Then there is also the issue of why Pelosi was hired by these companies. Just as with Hunter Biden, he didn’t appear to be qualified for some of the positions he was able to get.

In fact, sources close to him, and even Pelosi Jr. himself believe his business dealings may have come from people looking to get access to his mother, now the most powerful politician in the House.

After all, it is Nancy Pelosi who ultimately decides what bills will be brought to the House floor.

While Pelosi isn’t likely to favor her son’s questionable business connections, she has never seemed bothered by the “amazing” string of luck her husband has had in his stock dealings.

According to the Mail, Pelosi and her husband grew their wealth by an estimated $16.7 million in 2020 while trading over $50 million in assets. Those trades earned the couple a tidy 69 percent return on their investments.

Many of the trades came from companies that the House regulates, such as Google, Amazon, and Apple, while ironically Pelosi has dragged her feet on reforms intended to rein them in.

For Junior, however, he has managed to put forth a squeaky clean image, unlike Hunter Biden who comes across as a hardscrabble, hooker-buying, drug addict.

In a glowing profile back in 2007, Pelosi Jr. was portrayed as the “rising prince” of the “Pelosi political dynasty” in a Men’s Vogue puff piece, no doubt intended to push him for future political office.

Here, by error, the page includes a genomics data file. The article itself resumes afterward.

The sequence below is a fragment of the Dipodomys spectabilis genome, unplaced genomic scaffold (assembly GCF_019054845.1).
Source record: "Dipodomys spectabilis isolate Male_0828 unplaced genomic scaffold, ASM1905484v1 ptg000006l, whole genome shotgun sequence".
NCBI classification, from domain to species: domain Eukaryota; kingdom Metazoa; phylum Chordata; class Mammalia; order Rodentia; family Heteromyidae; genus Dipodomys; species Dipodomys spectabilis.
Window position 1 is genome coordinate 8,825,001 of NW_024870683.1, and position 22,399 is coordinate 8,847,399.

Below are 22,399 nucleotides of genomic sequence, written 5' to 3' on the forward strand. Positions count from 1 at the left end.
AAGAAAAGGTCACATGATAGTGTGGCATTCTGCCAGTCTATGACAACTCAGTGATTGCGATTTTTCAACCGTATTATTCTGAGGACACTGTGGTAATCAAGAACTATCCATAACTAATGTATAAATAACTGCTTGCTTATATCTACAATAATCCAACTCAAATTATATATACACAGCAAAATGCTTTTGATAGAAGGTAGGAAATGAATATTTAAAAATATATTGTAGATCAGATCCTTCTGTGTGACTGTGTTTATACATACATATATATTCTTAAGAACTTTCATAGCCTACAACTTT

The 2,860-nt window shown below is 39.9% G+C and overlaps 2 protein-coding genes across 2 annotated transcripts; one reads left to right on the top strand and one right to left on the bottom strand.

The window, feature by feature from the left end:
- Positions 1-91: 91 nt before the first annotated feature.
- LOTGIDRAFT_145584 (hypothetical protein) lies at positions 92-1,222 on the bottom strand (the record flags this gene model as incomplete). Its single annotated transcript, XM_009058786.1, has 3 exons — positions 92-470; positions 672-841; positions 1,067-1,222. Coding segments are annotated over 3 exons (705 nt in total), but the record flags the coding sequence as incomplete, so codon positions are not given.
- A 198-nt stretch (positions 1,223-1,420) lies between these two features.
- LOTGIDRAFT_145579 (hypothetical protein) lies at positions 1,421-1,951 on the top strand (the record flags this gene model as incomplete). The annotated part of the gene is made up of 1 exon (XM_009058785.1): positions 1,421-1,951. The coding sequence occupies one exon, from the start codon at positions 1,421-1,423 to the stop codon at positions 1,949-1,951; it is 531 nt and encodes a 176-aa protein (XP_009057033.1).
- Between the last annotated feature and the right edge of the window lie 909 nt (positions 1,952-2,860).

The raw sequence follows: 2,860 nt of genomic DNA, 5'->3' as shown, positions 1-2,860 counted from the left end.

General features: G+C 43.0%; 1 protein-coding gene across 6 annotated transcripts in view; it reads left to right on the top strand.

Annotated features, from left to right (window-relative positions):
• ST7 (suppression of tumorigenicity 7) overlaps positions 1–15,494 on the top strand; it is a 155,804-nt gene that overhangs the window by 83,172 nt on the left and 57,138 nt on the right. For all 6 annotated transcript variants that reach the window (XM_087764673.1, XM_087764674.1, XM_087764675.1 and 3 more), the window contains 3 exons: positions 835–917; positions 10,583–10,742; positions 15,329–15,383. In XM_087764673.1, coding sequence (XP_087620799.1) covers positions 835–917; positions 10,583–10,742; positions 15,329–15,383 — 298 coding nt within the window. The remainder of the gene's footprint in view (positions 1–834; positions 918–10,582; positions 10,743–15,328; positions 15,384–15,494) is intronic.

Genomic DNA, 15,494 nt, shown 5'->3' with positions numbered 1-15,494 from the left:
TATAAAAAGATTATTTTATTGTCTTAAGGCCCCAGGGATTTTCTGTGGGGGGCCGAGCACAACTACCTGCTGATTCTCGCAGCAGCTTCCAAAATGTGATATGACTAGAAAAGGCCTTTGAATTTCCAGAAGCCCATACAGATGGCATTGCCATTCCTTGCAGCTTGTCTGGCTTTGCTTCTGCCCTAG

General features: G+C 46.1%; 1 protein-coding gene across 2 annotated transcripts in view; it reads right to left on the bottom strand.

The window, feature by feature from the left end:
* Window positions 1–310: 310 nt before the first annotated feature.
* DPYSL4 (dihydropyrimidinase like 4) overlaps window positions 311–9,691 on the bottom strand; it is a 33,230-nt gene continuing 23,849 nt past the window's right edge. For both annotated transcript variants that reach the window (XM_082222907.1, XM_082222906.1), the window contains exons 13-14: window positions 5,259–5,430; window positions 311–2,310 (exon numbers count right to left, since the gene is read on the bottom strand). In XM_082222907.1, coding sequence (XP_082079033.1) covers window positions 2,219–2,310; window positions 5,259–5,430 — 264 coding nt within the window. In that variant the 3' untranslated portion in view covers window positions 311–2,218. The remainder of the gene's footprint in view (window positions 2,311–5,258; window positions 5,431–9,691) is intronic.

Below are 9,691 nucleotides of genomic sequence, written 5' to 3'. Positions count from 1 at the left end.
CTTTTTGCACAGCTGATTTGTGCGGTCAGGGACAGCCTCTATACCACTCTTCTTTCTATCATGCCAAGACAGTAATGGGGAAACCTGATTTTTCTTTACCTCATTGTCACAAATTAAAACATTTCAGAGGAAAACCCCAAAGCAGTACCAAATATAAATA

Unbeknownst to many people, Pelosi Jr.’s cousin is the inept governor of California, Gavin Newsom.

Two men arrested and charged with the attempted murder of a Chicago cop after shooting him during a traffic stop

Pelosi Jr. told Vogue that he led a low-profile existence, frugal life and claimed he never turned on the heat or air conditioning in his San Francisco apartment, would only wash his clothes during non-peak hours and drove an old SMART car which was a hand-me-down from his rich parents for use when the city’s electric buses were not an option.

That isn’t to say that he was a welfare candidate.

When he landed the job with InfoUSA as Senior Vice President for the $180,000 annual payday, he already had a full-time job with Countrywide Home Loans and got the job despite having ZERO experience in database marketing.

That company was run by a man named Vinod Gupta, a Democrat donor who had been involved in the Iowa investigation going back to 2004.

That scam involved the company selling consumer data of vulnerable senior citizens, all identified as gamblers over the age of 55 who were defined as “gullible.”

They also took advantage of people suffering from either cancer or Alzheimer’s which they defined as “Suffering Seniors.”

When Pelosi Jr. was hired by Gupta, some (rightfully) believed it was done to gain favor with his mother, which Pelosi Jr. denied at the time.

“I don’t think that’s really what happens,” he told Newsmax in 2007. “I don’t see it that way, but I could see why you’d ask the question…I guess you always wonder why somebody hires you, right?”

In 2009, he was hired to be president of Natural Blue Resources, an environmental investment firm. The company was formed in order to find and use underground aquifers in New Mexico.